Following this morning's vote by members of the European Parliament against the European Commission's proposed amendment to allow food manufacturers to use the ‘X% less' and ‘no added salt' claims on their products, the UK food and drink industry has expressed disappointment and concerns about the potential impact on industry's reformulation work.
The Food and Drink Federation's Barbara Gallani, Director of Food Safety and Science, highlights the likely implications for industry and consumers.
She said: "Today's result is a blow for consumers and industry alike. ‘X% less' and ‘no added salt' claims would have supported the food industry's drive to gradually reformulate products, even where technically challenging, by making consumers readily aware of health improvements in their favourite products.
"The European Parliament has failed to acknowledge the enormous efforts and investments that the food and drink manufacturing industry has been putting into product reformulation. The Parliament has also shown a complete lack of understanding of the technical and consumer acceptance challenges that make changing recipes to reduce energy, fat, saturated fat, sugar and salt so difficult.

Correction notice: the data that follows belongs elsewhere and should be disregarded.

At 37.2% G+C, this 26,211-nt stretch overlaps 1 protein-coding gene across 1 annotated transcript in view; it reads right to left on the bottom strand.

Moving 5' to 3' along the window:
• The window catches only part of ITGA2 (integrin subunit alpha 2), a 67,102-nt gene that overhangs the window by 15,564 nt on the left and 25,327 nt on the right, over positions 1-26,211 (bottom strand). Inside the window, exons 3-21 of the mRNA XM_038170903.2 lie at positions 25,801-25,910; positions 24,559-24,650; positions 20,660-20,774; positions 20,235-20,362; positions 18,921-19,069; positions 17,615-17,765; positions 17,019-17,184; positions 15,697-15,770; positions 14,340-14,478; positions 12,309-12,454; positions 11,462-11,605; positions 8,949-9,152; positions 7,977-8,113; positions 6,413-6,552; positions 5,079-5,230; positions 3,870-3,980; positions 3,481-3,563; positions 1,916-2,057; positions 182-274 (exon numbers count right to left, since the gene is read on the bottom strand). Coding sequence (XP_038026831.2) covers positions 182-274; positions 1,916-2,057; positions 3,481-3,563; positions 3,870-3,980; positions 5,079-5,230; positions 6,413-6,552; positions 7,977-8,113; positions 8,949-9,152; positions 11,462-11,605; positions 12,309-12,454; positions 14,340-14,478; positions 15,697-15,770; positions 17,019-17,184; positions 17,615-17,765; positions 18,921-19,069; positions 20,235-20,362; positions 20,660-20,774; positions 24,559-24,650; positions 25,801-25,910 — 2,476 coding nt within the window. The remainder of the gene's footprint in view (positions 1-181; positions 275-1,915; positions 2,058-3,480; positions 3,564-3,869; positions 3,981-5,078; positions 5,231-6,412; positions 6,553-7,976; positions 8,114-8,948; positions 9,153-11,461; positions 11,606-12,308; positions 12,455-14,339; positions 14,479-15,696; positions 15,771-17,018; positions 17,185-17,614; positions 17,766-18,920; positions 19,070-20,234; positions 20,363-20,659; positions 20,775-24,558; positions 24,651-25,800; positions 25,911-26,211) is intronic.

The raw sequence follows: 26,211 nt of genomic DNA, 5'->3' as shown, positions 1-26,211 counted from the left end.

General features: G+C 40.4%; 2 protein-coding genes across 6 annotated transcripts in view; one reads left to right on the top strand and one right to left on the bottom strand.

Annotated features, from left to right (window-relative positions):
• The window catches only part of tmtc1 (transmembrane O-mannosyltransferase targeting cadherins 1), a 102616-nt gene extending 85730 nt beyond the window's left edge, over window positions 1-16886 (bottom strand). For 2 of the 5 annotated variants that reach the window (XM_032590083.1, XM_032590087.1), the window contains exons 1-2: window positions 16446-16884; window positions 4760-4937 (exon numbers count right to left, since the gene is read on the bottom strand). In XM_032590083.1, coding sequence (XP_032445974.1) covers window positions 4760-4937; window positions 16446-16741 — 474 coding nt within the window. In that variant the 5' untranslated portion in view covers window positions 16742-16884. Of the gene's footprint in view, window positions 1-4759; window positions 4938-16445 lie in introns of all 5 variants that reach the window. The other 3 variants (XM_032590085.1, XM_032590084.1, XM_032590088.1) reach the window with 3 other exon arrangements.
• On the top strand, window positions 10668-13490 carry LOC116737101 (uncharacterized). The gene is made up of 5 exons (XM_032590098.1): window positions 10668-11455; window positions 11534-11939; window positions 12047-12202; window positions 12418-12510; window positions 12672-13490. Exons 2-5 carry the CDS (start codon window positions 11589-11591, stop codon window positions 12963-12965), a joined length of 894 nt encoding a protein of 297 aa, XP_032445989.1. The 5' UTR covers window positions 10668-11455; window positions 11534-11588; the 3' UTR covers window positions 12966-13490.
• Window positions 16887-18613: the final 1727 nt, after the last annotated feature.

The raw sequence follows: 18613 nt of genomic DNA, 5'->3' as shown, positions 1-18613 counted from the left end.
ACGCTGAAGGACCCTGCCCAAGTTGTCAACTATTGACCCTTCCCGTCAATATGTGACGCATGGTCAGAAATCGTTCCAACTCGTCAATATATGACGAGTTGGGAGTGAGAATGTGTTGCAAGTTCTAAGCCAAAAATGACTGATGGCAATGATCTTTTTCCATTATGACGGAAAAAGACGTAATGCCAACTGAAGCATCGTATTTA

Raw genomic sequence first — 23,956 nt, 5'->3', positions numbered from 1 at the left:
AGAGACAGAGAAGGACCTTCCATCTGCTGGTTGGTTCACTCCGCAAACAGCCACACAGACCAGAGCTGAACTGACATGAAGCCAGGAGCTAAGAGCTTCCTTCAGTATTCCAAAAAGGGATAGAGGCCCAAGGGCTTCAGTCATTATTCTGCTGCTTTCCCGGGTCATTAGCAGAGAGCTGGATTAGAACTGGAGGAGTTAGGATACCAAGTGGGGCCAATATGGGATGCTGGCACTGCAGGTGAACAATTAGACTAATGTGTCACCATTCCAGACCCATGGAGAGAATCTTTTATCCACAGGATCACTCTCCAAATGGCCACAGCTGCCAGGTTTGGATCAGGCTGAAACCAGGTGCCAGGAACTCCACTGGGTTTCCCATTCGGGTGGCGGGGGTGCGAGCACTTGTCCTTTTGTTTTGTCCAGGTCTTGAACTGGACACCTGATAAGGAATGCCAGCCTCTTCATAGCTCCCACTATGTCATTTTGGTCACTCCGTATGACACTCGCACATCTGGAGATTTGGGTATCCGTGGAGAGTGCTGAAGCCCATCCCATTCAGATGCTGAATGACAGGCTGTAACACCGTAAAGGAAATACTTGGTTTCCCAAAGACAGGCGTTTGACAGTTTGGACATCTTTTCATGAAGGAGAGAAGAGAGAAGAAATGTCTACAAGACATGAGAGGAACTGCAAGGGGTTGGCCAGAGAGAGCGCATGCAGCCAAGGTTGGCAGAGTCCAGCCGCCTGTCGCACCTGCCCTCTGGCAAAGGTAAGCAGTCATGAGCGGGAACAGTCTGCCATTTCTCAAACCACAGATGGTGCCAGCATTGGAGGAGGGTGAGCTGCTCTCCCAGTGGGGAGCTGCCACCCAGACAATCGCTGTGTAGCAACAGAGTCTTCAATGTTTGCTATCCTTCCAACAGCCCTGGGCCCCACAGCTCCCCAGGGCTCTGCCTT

"The vote against this amendment suggests that MEPs have underestimated both consumers' ability to read food labels and desire to make informed decisions about the foods that make up their diet. The support given to the amendment by the European Commission and Member states, coupled with the fact that the ban was carried by only 15 votes, heightens our disappointment and belief that this was a missed opportunity.
"Product reformulation is an important part of industry's efforts to improve consumer health, with data indicating that two thirds of dietary changes are typically driven from reformulation rather than consumers switching products.
"Taking away this incentive to undertake a step-wise approach to the time and cost intensive reformulation process will have negative repercussions on progress in this area. However, in spite of today's hurdle, the food and drink industry remains committed to improving public health through reformulation, amongst other activity."